The purpose of all the ceremonial parade practice became evident in February. There was a last dress rehearsal on 2 February in front of the CO (though another 15 men also left for demobilisation) before the Battalion was presented with its official colours the next day by Major General Douglas Smith, the 20th Division Commander. During the rest of the week there were days of Company Training, mixed with lectures from Major HC Boxer. Lt CC Page and 19 other ranks left for demobilisation on 6 February, followed on 8 February by Captain R Jee and Lt DJ Rees. During the second week the battalion was engaged in filling trenches around Mondicourt and both clearing up old camps while erecting new huts. Several more officers left, including Major Boxer (11 Feb) and Lt Myles Cooper (14 Feb). Lt AH Lewis and 5 other ranks left on 13 February. The same work continued during the third work, alongside salvage work.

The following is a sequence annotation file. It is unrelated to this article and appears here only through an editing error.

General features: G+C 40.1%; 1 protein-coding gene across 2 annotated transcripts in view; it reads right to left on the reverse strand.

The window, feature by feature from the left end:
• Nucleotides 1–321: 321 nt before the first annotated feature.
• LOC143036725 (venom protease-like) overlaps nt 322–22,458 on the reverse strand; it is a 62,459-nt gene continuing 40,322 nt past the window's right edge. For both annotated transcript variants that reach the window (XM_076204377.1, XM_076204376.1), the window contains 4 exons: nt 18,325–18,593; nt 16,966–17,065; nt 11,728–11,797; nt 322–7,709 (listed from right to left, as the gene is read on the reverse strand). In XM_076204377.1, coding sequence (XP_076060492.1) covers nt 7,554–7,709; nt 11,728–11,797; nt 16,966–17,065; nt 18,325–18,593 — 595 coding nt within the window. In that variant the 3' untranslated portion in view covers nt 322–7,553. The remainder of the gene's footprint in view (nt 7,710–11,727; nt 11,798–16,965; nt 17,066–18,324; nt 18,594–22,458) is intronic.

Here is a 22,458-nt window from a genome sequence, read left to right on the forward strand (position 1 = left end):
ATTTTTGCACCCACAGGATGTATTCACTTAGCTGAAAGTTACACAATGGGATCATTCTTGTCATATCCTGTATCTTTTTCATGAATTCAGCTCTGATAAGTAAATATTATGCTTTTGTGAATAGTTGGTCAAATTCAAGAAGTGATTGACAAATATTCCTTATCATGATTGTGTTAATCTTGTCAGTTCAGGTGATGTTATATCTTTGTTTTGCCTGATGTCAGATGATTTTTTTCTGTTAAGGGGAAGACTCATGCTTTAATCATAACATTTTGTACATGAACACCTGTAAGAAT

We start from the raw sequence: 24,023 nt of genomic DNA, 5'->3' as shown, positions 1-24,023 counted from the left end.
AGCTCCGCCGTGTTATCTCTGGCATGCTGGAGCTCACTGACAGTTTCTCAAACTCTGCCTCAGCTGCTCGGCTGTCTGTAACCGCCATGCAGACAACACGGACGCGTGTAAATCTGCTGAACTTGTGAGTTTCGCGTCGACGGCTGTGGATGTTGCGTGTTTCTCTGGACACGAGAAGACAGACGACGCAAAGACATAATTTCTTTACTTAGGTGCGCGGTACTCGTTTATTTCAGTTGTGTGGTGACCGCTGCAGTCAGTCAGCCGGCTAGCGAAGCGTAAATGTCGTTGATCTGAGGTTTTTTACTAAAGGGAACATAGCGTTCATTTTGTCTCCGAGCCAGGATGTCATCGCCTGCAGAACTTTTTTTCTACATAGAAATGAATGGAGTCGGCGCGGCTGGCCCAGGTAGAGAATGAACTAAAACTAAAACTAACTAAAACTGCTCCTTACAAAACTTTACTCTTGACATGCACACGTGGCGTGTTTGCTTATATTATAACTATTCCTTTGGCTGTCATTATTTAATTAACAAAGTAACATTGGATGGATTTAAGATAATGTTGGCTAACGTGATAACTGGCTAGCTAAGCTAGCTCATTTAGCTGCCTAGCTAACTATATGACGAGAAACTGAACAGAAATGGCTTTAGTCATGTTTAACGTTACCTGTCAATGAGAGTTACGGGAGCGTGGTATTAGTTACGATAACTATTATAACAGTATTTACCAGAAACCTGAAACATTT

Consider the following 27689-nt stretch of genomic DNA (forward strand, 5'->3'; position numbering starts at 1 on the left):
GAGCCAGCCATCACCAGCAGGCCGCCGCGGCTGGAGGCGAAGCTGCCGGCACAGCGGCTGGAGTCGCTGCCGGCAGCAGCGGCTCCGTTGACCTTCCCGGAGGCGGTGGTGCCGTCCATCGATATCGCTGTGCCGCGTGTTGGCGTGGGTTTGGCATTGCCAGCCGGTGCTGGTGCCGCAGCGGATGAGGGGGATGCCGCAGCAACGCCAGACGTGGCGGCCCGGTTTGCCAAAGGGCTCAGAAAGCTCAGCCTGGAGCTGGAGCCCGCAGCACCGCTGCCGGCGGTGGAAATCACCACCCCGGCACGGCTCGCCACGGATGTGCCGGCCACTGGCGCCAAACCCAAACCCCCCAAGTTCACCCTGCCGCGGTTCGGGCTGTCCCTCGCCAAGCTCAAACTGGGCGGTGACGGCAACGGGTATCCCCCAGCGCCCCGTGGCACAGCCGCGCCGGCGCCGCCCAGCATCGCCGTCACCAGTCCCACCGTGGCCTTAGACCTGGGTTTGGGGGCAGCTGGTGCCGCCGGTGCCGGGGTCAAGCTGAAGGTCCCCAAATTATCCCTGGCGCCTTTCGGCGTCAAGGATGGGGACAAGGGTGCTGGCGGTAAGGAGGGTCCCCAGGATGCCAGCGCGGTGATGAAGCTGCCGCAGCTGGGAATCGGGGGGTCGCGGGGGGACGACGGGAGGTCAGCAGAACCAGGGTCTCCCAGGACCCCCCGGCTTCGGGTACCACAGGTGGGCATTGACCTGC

Another feature of this period was the willingness of men to sign up for the Regular Army. On 27 February 163 men, with officers including Lt E Fleming, 2 Lts OG Day, WH Charnley, FE Upton, ER Harbron, BC Barrans, JH Dodds, MM Harrington, RE Forster and MA Latham, were transferred to join 20th Battalion the Durham Light Infantry in Germany as part of the Army of Occupation. Others were not so keen and 31 other ranks left for demobilisation on 28 February. Although 9 other ranks had actually joined during the month, by the end the ration strength was down to 8 officers and 127 men. The scene was set for the gradual disembodiment of the battalion over the following four months. Meanwhile, men still on the nominal strength but on leave in England or detached to 3 DLI, were still dying, among them Private George Elsy in March, some like him from Spanish Flu. Also among their number was Lt DJ Rees mentioned above), in July 1919 having returned to the UK in the February.